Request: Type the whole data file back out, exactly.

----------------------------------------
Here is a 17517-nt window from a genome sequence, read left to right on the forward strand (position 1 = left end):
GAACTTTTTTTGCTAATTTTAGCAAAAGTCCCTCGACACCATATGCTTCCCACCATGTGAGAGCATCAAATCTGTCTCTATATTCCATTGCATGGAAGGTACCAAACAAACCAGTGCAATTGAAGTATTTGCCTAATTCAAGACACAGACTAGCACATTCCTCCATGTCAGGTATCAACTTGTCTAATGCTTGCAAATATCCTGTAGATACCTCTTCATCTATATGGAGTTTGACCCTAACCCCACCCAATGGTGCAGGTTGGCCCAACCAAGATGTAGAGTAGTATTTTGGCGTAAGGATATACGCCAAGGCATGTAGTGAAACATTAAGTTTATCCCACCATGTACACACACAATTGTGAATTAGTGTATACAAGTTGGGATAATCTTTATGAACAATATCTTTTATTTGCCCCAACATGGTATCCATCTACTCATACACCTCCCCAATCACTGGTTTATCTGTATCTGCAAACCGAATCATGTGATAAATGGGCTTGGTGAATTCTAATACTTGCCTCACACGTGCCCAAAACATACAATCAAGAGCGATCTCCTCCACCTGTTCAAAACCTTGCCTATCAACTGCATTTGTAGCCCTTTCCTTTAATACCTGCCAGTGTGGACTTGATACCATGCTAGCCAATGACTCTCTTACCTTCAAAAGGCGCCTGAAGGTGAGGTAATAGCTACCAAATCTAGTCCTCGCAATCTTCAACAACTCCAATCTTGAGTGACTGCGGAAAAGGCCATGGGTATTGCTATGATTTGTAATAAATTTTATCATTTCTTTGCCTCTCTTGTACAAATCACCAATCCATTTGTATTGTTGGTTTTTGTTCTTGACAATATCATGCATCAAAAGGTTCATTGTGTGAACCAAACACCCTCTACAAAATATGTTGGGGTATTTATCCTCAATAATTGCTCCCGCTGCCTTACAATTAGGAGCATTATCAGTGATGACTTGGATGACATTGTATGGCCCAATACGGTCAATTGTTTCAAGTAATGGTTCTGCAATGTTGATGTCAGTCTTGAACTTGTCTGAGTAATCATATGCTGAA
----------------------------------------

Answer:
Here is a 17517-nt window from a genome sequence, read left to right on the forward strand (position 1 = left end):
GAACTTTTTTTGCTAATTTTAGCAAAAGTCCCTCGACACCATATGCTTCCCACCATGTGAGAGCATCAAATCTGTCTCTATATTCCATTGCATGGAAGGTACCAAACAAACCAGTGCAATTGAAGTATTTGCCTAATTCAAGACACAGACTAGCACATTCCTCCATGTCAGGTATCAACTTGTCTAATGCTTGCAAATATCCTGTAGATACCTCTTCATCTATATGGAGTTTGACCCTAACCCCACCCAATGGTGCAGGTTGGCCCAACCAAGATGTAGAGTAGTATTTTGGCGTAAGGATATACGCCAAGGCATGTAGTGAAACATTAAGTTTATCCCACCATGTACACACACAATTGTGAATTAGTGTATACAAGTTGGGATAATCTTTATGAACAATATCTTTTATTTGCCCCAACATGGTATCCATCTACTCATACACCTCCCCAATCACTGGTTTATCTGTATCTGCAAACCGAATCATGTGATAAATGGGCTTGGTGAATTCTAATACTTGCCTCACACGTGCCCAAAACATACAATCAAGAGCGATCTCCTCCACCTGTTCAAAACCTTGCCTATCAACTGCATTTGTAGCCCTTTCCTTTAATACCTGCCAGTGTGGACTTGATACCATGCTAGCCAATGACTCTCTTACCTTCAAAAGGCGCCTGAAGGTGAGGTAATAGCTACCAAATCTAGTCCTCGCAATCTTCAACAACTCCAATCTTGAGTGACTGCGGAAAAGGCCATGGGTATTGCTATGATTTGTAATAAATTTTATCATTTCTTTGCCTCTCTTGTACAAATCACCAATCCATTTGTATTGTTGGTTTTTGTTCTTGACAATATCATGCATCAAAAGGTTCATTGTGTGAACCAAACACCCTCTACAAAATATGTTGGGGTATTTATCCTCAATAATTGCTCCCGCTGCCTTACAATTAGGAGCATTATCAGTGATGACTTGGATGACATTGTATGGCCCAATACGGTCAATTGTTTCAAGTAATGGTTCTGCAATGTTGATGTCAGTCTTGAACTTGTCTGAGTAATCATATGCTGAA